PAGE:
The constant emergence of COVID-19 variants reduces the effectiveness of existing vaccines and test kits. Therefore, it is critical to identify conserved structures in SARS-CoV-2 genomes as potential targets for variant-proof diagnostics and therapeutics. However, the algorithms to predict these conserved structures, which simultaneously fold and align multiple RNA homologs, scale at best cubically with sequence length and are thus infeasible for coronaviruses, which possess the longest genomes (∼30,000 nt) among RNA viruses. As a result, existing efforts on modeling SARS-CoV-2 structures resort to single-sequence folding as well as local folding methods with short window sizes, which inevitably neglect long-range interactions that are crucial in RNA functions.
Here we present LinearTurboFold, a linear-time algorithm for folding RNA homologs that scales linearly with sequence length, enabling unprecedented global structural analysis on SARS-CoV-2. Furthermore, LinearTurboFold identifies undiscovered conserved structures and conserved accessible regions as potential targets for designing efficient and mutation-insensitive small-molecule drugs, antisense oligonucleotides, small interfering RNAs (siRNAs), CRISPR-Cas13 guide RNAs, and RT-PCR primers. LinearTurboFold is a general technique that can also be applied to other RNA viruses and full-length genome studies and will be a useful tool in fighting the current and future pandemics.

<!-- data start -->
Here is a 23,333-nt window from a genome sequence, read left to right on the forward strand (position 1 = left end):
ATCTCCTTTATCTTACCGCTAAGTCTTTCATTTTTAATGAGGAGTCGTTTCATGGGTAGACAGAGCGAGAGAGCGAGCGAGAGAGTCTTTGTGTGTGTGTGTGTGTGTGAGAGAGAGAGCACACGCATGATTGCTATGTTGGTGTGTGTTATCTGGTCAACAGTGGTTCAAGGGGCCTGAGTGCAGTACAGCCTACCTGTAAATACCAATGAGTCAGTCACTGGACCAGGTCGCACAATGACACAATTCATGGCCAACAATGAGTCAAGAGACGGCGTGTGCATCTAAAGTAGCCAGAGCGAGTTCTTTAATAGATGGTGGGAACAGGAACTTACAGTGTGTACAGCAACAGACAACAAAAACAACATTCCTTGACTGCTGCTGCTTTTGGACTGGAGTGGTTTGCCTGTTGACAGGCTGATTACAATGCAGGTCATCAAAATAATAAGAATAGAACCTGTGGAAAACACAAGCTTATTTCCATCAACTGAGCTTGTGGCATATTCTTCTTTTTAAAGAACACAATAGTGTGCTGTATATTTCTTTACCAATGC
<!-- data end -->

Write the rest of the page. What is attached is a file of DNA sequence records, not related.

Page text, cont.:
This work has been published at Proceedings of National Academy of Sciences, marking the first PNAS paper ever from OSU EECS.